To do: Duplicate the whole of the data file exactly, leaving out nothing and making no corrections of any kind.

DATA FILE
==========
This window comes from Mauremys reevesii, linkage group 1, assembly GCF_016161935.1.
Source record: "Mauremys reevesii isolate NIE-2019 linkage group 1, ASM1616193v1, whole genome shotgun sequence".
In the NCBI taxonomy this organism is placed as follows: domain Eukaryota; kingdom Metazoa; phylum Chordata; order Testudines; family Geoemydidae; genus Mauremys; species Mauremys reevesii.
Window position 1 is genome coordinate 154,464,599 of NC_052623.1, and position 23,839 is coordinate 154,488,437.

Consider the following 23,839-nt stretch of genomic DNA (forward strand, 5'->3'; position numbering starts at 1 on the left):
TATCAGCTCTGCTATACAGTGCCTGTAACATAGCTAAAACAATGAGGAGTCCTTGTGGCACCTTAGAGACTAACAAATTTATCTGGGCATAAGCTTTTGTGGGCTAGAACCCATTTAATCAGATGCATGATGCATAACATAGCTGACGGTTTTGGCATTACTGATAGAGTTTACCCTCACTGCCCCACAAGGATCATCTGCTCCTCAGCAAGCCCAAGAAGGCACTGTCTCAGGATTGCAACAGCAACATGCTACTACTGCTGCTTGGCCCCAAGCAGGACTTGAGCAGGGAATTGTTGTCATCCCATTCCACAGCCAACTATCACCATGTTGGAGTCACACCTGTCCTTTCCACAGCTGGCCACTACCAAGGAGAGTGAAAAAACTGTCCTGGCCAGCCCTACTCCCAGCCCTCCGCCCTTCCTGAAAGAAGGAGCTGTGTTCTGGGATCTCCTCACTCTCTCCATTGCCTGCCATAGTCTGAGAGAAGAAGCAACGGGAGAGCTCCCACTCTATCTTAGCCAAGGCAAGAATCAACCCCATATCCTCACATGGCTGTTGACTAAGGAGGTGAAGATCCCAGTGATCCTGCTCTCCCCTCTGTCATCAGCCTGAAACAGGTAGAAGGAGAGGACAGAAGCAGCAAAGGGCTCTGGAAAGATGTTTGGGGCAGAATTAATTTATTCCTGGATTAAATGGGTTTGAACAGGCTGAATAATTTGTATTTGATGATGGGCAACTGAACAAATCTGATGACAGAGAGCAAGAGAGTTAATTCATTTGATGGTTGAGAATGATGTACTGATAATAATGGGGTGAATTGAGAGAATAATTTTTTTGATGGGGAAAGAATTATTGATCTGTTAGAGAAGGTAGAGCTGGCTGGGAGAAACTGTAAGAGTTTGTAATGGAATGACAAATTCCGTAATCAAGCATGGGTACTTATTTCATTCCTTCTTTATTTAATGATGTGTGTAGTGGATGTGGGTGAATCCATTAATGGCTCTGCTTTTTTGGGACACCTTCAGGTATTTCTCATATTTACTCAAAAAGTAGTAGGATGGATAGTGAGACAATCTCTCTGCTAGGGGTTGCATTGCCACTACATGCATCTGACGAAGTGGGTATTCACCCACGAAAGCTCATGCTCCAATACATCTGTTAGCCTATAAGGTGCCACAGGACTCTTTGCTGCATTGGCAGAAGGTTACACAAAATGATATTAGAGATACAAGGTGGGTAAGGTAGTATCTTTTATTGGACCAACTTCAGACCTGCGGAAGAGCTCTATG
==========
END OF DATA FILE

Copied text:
This window comes from Mauremys reevesii, linkage group 1, assembly GCF_016161935.1.
Source record: "Mauremys reevesii isolate NIE-2019 linkage group 1, ASM1616193v1, whole genome shotgun sequence".
In the NCBI taxonomy this organism is placed as follows: domain Eukaryota; kingdom Metazoa; phylum Chordata; order Testudines; family Geoemydidae; genus Mauremys; species Mauremys reevesii.
Window position 1 is genome coordinate 154,464,599 of NC_052623.1, and position 23,839 is coordinate 154,488,437.

Consider the following 23,839-nt stretch of genomic DNA (forward strand, 5'->3'; position numbering starts at 1 on the left):
TATCAGCTCTGCTATACAGTGCCTGTAACATAGCTAAAACAATGAGGAGTCCTTGTGGCACCTTAGAGACTAACAAATTTATCTGGGCATAAGCTTTTGTGGGCTAGAACCCATTTAATCAGATGCATGATGCATAACATAGCTGACGGTTTTGGCATTACTGATAGAGTTTACCCTCACTGCCCCACAAGGATCATCTGCTCCTCAGCAAGCCCAAGAAGGCACTGTCTCAGGATTGCAACAGCAACATGCTACTACTGCTGCTTGGCCCCAAGCAGGACTTGAGCAGGGAATTGTTGTCATCCCATTCCACAGCCAACTATCACCATGTTGGAGTCACACCTGTCCTTTCCACAGCTGGCCACTACCAAGGAGAGTGAAAAAACTGTCCTGGCCAGCCCTACTCCCAGCCCTCCGCCCTTCCTGAAAGAAGGAGCTGTGTTCTGGGATCTCCTCACTCTCTCCATTGCCTGCCATAGTCTGAGAGAAGAAGCAACGGGAGAGCTCCCACTCTATCTTAGCCAAGGCAAGAATCAACCCCATATCCTCACATGGCTGTTGACTAAGGAGGTGAAGATCCCAGTGATCCTGCTCTCCCCTCTGTCATCAGCCTGAAACAGGTAGAAGGAGAGGACAGAAGCAGCAAAGGGCTCTGGAAAGATGTTTGGGGCAGAATTAATTTATTCCTGGATTAAATGGGTTTGAACAGGCTGAATAATTTGTATTTGATGATGGGCAACTGAACAAATCTGATGACAGAGAGCAAGAGAGTTAATTCATTTGATGGTTGAGAATGATGTACTGATAATAATGGGGTGAATTGAGAGAATAATTTTTTTGATGGGGAAAGAATTATTGATCTGTTAGAGAAGGTAGAGCTGGCTGGGAGAAACTGTAAGAGTTTGTAATGGAATGACAAATTCCGTAATCAAGCATGGGTACTTATTTCATTCCTTCTTTATTTAATGATGTGTGTAGTGGATGTGGGTGAATCCATTAATGGCTCTGCTTTTTTGGGACACCTTCAGGTATTTCTCATATTTACTCAAAAAGTAGTAGGATGGATAGTGAGACAATCTCTCTGCTAGGGGTTGCATTGCCACTACATGCATCTGACGAAGTGGGTATTCACCCACGAAAGCTCATGCTCCAATACATCTGTTAGCCTATAAGGTGCCACAGGACTCTTTGCTGCATTGGCAGAAGGTTACACAAAATGATATTAGAGATACAAGGTGGGTAAGGTAGTATCTTTTATTGGACCAACTTCAGACCTGCGGAAGAGCTCTATG